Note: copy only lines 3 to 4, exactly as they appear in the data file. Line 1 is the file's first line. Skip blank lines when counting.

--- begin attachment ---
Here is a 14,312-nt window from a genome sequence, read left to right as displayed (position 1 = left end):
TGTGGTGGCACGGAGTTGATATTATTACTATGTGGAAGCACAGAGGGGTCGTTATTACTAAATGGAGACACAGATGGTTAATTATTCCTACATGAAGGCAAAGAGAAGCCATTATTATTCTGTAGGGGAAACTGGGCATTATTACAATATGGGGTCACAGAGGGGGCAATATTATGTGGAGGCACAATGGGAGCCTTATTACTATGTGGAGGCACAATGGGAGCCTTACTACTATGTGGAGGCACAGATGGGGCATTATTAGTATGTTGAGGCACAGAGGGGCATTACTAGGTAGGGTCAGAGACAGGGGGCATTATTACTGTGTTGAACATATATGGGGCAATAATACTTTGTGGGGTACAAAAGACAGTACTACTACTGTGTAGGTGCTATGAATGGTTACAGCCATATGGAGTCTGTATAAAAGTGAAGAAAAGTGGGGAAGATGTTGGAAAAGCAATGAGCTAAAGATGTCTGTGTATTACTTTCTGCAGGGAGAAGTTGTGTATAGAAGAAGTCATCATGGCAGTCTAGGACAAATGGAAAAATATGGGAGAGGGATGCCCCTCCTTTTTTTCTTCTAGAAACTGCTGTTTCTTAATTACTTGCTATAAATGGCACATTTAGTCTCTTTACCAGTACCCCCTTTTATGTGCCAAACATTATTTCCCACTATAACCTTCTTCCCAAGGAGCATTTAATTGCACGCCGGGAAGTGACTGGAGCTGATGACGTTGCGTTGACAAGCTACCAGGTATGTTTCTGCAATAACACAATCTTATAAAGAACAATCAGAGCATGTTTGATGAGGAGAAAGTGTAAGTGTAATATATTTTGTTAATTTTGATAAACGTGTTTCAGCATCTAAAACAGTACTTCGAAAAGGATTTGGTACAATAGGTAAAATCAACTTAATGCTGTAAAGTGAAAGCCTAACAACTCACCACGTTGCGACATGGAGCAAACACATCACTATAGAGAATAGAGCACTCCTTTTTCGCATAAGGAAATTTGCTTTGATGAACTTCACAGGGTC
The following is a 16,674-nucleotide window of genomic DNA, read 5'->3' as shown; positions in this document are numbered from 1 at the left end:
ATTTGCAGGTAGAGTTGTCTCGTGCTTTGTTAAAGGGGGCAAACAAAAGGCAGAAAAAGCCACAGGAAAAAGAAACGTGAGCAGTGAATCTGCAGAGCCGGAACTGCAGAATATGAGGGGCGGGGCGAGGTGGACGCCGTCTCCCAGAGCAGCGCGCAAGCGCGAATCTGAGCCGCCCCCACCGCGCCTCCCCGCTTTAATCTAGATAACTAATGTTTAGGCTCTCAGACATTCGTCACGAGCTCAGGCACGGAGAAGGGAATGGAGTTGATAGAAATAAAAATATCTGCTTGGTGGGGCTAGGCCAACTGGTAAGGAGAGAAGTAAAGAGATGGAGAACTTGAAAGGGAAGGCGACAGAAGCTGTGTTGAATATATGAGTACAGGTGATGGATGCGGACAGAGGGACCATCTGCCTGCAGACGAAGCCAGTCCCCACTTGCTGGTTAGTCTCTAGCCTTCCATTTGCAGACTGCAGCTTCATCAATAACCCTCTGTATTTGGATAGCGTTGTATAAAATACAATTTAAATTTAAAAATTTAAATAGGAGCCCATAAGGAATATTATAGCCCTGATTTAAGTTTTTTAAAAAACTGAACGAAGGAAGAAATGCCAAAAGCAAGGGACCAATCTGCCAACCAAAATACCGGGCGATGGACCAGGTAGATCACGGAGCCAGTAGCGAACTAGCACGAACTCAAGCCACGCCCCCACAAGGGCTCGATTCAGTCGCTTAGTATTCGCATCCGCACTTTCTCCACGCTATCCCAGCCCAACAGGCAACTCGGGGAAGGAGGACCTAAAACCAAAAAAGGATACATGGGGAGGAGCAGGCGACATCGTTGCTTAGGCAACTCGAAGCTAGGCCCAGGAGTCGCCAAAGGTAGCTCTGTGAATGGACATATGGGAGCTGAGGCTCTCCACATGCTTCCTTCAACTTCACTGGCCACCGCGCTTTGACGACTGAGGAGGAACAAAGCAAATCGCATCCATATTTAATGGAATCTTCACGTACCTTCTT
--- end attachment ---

The following is a 16,674-nucleotide window of genomic DNA, read 5'->3' as shown; positions in this document are numbered from 1 at the left end:
ATTTGCAGGTAGAGTTGTCTCGTGCTTTGTTAAAGGGGGCAAACAAAAGGCAGAAAAAGCCACAGGAAAAAGAAACGTGAGCAGTGAATCTGCAGAGCCGGAACTGCAGAATATGAGGGGCGGGGCGAGGTGGACGCCGTCTCCCAGAGCAGCGCGCAAGCGCGAATCTGAGCCGCCCCCACCGCGCCTCCCCGCTTTAATCTAGATAACTAATGTTTAGGCTCTCAGACATTCGTCACGAGCTCAGGCACGGAGAAGGGAATGGAGTTGATAGAAATAAAAATATCTGCTTGGTGGGGCTAGGCCAACTGGTAAGGAGAGAAGTAAAGAGATGGAGAACTTGAAAGGGAAGGCGACAGAAGCTGTGTTGAATATATGAGTACAGGTGATGGATGCGGACAGAGGGACCATCTGCCTGCAGACGAAGCCAGTCCCCACTTGCTGGTTAGTCTCTAGCCTTCCATTTGCAGACTGCAGCTTCATCAATAACCCTCTGTATTTGGATAGCGTTGTATAAAATACAATTTAAATTTAAAAATTTAAATAGGAGCCCATAAGGAATATTATAGCCCTGATTTAAGTTTTTTAAAAAACTGAACGAAGGAAGAAATGCCAAAAGCAAGGGACCAATCTGCCAACCAAAATACCGGGCGATGGACCAGGTAGATCACGGAGCCAGTAGCGAACTAGCACGAACTCAAGCCACGCCCCCACAAGGGCTCGATTCAGTCGCTTAGTATTCGCATCCGCACTTTCTCCACGCTATCCCAGCCCAACAGGCAACTCGGGGAAGGAGGACCTAAAACCAAAAAAGGATACATGGGGAGGAGCAGGCGACATCGTTGCTTAGGCAACTCGAAGCTAGGCCCAGGAGTCGCCAAAGGTAGCTCTGTGAATGGACATATGGGAGCTGAGGCTCTCCACATGCTTCCTTCAACTTCACTGGCCACCGCGCTTTGACGACTGAGGAGGAACAAAGCAAATCGCATCCATATTTAATGGAATCTTCACGTACCTTCTT